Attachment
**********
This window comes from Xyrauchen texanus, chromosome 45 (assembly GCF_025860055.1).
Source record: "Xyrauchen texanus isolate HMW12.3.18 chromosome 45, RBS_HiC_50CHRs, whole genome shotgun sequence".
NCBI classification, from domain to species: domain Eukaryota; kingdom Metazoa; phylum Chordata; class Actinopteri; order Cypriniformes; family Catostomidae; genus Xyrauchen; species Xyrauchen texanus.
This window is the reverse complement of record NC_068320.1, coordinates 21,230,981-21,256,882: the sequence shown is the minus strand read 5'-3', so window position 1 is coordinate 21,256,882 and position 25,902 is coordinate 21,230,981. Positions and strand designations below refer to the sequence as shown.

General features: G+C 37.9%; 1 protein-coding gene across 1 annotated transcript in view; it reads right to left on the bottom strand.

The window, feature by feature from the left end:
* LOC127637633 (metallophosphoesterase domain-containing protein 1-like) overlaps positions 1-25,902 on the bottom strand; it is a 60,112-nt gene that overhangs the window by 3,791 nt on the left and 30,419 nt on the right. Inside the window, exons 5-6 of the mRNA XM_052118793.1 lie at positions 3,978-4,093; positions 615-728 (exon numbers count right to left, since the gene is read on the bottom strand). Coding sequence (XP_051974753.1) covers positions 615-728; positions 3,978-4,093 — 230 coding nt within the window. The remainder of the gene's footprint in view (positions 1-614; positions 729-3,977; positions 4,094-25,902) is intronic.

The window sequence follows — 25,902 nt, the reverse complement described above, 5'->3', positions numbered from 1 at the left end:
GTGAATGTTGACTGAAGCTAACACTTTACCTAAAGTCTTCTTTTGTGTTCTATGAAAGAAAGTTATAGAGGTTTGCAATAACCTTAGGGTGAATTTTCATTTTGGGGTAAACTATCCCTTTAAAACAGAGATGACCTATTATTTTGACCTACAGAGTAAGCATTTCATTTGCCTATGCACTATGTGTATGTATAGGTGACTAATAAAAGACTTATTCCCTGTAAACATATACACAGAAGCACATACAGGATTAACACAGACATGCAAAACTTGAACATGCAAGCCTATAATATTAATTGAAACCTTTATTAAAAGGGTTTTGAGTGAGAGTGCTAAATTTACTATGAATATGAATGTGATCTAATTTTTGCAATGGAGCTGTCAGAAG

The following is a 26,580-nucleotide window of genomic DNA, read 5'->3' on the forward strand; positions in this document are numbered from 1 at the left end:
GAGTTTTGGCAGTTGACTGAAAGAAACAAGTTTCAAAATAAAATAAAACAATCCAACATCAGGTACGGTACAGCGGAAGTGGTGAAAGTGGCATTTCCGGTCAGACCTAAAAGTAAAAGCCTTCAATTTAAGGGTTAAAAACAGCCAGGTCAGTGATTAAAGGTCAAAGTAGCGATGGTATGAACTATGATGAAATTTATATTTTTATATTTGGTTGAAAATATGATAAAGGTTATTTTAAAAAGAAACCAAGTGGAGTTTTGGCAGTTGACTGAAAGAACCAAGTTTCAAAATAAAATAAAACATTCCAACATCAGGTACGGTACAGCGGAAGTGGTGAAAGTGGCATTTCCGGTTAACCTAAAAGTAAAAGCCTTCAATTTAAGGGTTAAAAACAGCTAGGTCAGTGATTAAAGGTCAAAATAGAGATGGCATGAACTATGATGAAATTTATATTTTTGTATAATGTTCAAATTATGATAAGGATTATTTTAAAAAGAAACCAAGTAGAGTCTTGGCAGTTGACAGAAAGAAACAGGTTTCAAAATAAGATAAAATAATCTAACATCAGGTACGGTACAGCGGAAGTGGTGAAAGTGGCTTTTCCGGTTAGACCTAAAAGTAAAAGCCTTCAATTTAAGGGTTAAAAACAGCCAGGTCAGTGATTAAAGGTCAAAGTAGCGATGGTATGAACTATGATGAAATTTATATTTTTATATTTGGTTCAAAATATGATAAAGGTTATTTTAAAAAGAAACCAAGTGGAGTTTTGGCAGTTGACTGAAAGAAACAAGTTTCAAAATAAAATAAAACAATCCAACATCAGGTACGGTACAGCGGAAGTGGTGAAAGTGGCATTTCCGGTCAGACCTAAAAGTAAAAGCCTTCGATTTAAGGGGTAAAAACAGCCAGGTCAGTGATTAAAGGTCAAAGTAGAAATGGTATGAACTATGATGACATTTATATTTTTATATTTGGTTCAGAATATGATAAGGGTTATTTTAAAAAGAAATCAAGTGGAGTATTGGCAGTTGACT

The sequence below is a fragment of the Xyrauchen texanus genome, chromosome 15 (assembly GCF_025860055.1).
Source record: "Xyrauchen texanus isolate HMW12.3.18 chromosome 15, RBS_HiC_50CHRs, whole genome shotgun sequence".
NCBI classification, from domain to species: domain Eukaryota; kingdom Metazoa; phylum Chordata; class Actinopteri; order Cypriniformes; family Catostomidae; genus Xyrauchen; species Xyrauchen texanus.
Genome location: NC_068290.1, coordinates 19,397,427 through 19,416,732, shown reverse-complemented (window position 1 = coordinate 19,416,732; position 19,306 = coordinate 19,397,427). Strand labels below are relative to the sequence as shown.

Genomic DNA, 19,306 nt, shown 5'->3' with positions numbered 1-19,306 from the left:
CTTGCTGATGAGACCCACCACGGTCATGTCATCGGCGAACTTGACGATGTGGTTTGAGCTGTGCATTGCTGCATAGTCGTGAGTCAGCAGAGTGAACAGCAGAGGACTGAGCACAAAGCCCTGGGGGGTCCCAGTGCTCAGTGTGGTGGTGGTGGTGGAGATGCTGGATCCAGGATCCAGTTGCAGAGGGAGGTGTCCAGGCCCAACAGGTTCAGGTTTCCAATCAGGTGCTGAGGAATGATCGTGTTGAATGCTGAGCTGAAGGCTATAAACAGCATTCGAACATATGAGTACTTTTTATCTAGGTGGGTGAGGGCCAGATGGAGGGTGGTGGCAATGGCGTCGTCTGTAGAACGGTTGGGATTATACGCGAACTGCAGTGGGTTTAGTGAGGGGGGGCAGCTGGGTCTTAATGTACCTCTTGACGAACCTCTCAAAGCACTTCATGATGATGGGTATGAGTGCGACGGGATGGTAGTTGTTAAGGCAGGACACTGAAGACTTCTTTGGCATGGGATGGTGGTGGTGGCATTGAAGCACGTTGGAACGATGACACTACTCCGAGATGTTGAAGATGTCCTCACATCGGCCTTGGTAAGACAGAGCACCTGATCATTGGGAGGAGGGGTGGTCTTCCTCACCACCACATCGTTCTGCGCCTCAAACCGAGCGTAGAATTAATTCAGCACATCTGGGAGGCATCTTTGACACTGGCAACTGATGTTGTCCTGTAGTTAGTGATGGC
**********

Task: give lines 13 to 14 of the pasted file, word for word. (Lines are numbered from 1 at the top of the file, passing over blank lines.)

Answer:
Source record: "Xyrauchen texanus isolate HMW12.3.18 chromosome 15, RBS_HiC_50CHRs, whole genome shotgun sequence".
NCBI classification, from domain to species: domain Eukaryota; kingdom Metazoa; phylum Chordata; class Actinopteri; order Cypriniformes; family Catostomidae; genus Xyrauchen; species Xyrauchen texanus.